Redwood MedNet and Thayer County Health Services connect their respective HIEs as a demonstration of the Health Internet using Mirth Corporation’s Mirth MUx (Meaningful Use Exchange), built on ONCHIT’s CONNECT software.

The fight is on for Amicas, with Merge Healthcare putting a $248 million offer on the table next to the earlier $217 million one from Thoma Bravo. Amicas already agreed to the Thoma Bravo offer, so the company is urging shareholders to vote that way, saying it doesn’t trust Merge’s financing.

My upcoming guest editorial for Inside Healthcare Computing: Dark Side on Line One: If Cash Really is King, Now’s the Time to Leave That Hospital Job. A sample of its caffeine-fueled prose: “If you have a loving, loyal hospital spouse who makes you happy and puts up with your idiosyncrasies, then think carefully before running off with the tarted up, drug-seeking vendor stripper who is whispering in your ear to throw it all away to run off to Las Vegas with her to gamble. It’s not nearly as fun as it looks.” It’s not Camus, but it’s what I do.

Porter Medical Center (VT) gets a mention in the local newspaper for its planned Meditech implementation, which awaits certificate of need approval. I like the CFO’s response to possible ARRA incentives: “There are all kinds of experts at the state and national level that swear that this will save money. I’d be the last person to try to guarantee savings.”

Also getting a nice newspaper story on its EMR implementation: Stormont-Vail HealthCare (KS).

More on the pharma-sponsored depression “test” that WebMD ran, pitching Lilly’s Cymbalta: no matter how you answered the 10 questions, the response was always “You may be at risk for major depression.”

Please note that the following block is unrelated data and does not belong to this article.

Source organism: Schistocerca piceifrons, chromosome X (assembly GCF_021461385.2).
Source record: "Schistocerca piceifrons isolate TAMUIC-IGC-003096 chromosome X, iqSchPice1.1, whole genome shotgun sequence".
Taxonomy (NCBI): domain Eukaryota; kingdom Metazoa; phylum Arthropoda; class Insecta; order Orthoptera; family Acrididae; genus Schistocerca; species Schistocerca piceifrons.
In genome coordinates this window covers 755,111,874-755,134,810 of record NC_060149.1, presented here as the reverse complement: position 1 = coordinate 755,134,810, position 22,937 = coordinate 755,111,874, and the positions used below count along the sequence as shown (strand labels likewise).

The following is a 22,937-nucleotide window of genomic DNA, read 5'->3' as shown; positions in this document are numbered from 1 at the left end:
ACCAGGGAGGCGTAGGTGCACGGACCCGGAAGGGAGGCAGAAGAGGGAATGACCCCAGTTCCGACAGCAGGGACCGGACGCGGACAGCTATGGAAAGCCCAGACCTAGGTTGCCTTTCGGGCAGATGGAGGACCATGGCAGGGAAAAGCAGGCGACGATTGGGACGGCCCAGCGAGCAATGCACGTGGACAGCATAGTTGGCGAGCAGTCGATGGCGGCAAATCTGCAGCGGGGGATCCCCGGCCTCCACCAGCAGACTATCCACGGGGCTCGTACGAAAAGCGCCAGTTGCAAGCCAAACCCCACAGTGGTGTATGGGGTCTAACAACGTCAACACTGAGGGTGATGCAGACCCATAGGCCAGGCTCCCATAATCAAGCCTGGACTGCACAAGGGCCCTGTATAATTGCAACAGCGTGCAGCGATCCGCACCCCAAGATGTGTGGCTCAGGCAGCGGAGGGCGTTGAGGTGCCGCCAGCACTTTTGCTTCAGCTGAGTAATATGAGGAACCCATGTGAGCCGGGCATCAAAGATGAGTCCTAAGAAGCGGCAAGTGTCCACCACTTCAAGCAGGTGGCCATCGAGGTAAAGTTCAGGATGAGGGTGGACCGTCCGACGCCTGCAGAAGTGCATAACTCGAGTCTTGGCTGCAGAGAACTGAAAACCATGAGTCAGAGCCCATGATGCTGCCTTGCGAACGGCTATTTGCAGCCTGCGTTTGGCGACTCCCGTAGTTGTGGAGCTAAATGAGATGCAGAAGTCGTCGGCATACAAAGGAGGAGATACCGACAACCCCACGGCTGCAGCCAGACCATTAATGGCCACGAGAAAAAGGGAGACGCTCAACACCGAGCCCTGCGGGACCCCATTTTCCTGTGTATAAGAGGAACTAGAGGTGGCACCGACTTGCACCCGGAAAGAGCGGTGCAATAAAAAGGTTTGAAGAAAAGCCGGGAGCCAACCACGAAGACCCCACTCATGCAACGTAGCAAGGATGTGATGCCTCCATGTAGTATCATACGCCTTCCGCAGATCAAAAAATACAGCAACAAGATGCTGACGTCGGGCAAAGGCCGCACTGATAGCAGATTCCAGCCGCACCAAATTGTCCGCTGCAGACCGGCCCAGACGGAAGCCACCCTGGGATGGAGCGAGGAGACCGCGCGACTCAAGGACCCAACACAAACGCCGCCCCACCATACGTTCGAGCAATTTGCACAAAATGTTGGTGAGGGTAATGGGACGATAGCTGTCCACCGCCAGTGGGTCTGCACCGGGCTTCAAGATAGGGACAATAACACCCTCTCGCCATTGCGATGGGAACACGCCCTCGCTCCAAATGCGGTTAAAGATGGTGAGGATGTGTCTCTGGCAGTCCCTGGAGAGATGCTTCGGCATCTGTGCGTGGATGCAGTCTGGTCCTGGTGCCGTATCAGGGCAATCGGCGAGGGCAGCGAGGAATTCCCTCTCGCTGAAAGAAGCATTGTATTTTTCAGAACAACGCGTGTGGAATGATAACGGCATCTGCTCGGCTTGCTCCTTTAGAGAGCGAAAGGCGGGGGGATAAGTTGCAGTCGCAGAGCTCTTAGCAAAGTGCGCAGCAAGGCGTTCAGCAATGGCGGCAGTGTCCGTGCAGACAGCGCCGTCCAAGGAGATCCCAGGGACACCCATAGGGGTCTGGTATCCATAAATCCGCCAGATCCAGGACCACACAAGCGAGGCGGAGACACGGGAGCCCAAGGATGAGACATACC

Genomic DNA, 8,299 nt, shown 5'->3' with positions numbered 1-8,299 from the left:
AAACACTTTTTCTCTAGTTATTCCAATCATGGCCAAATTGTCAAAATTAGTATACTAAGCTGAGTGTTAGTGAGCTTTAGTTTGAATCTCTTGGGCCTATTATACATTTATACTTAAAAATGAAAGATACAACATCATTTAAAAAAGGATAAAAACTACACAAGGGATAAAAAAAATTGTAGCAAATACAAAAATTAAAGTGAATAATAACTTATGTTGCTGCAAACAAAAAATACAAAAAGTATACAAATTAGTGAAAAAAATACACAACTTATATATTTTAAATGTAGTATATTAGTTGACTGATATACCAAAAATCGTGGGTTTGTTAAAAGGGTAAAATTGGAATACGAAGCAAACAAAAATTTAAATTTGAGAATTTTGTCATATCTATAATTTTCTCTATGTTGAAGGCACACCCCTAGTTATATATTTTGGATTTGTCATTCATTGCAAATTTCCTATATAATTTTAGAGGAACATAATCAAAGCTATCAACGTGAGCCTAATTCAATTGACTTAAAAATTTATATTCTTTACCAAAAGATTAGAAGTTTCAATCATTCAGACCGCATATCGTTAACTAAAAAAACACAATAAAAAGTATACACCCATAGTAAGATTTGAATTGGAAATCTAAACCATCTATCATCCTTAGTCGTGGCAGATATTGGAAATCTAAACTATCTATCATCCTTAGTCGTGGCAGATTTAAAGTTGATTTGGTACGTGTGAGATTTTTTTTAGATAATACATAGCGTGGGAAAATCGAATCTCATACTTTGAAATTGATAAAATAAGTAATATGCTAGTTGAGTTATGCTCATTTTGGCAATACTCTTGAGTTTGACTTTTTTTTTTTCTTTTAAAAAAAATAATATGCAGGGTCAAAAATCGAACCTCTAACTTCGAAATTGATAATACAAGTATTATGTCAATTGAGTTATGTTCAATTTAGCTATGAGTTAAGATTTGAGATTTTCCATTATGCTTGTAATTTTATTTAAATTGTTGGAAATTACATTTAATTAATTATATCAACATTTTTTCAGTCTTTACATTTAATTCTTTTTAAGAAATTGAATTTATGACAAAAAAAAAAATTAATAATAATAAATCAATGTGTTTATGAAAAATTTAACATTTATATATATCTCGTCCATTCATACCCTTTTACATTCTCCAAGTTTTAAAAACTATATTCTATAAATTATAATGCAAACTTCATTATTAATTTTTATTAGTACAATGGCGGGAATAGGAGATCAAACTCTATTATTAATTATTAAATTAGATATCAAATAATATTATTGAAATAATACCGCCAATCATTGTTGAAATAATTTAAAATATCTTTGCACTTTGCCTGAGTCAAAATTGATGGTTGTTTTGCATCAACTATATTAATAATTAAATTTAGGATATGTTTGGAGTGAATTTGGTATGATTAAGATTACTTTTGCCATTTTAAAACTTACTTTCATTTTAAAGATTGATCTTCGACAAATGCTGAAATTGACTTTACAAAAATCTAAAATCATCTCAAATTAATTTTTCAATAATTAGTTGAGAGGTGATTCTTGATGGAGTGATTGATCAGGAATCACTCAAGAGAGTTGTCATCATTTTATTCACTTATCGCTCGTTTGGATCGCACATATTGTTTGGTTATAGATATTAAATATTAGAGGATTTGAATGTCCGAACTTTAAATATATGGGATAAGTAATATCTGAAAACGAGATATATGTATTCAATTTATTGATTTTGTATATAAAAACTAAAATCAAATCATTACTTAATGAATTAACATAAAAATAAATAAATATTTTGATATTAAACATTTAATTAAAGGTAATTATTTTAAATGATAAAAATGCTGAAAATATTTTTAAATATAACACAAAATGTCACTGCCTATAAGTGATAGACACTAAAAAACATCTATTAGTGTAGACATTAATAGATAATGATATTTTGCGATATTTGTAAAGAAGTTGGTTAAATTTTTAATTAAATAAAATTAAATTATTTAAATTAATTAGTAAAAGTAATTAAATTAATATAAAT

Nevada banks are pre-qualifying doctors for EMR purchases just like they do for mortgages, expecting a jump in Q2 purchases. On the one hand, banks say nearly all doctors are contemplating an EMR purchase. On the other, falling home values mean banks aren’t as willing to take personal guarantees for the loans. A nice article by the Las Vegas Business Press.

TriZetto launches its PHR for health plan members. The press release was full of a lot of product names that I wasn’t really interested enough to follow, but it does interestingly distinguish EMRs from EHRs (as I do).

Genesis HealthCare (OH) seeks $25 million in taxpayer-backed loans to Epic, which it hopes will quality it for $12.5 million in stimulus money.

A Maryland fire department’s computer system loses over 10,000 ambulance transport records and fails to file required reports when its computer system has problems in its first year of use. The $275K HealthWares reporting system has been scrapped, with the head of the firefighter’s union saying, “”I thought there was no reason to purchase this when probably an overwhelming majority of fire departments in Maryland use EMAIS for free. There was no reason at all to reinvent the wheel. It was a complete waste of money.”

Robert Miller is promoted to North American president of iSoft.

The White House wants to create a government-wide Federal HIT Task Force, chaired by David Blumenthal, that would coordinate healthcare IT among federal agencies. Those could include the VA, DoD, Social Security, CDC, NIH, and FDA.

Indian Health Service will upgrade its RPMS EMR system to meet meaningful use requirements, including addition of a master person index, a patient flow dashoard, and an event tracking tool to ensure follow-up of abnormal lab results.

Odd hospital lawsuit: a city judge held in a mental health facility for court-ordered evaluation of suicidal behavior files suit against more than 30 employees of the health system, the district attorney, other county attorneys, and Aramark. When contacted about the suit, his only comment was, “Payback is a (expletive), and I get to reform mental healthcare in the process.”

E-mail me.

HERtalk by Inga

Clearly HIT vendors and their PR companies are working overtime to issue pre-HIMSS press releases. Some of the news is meaty, though a fair number are a bit more ho-hum. Save yourself some time and peruse these highlights.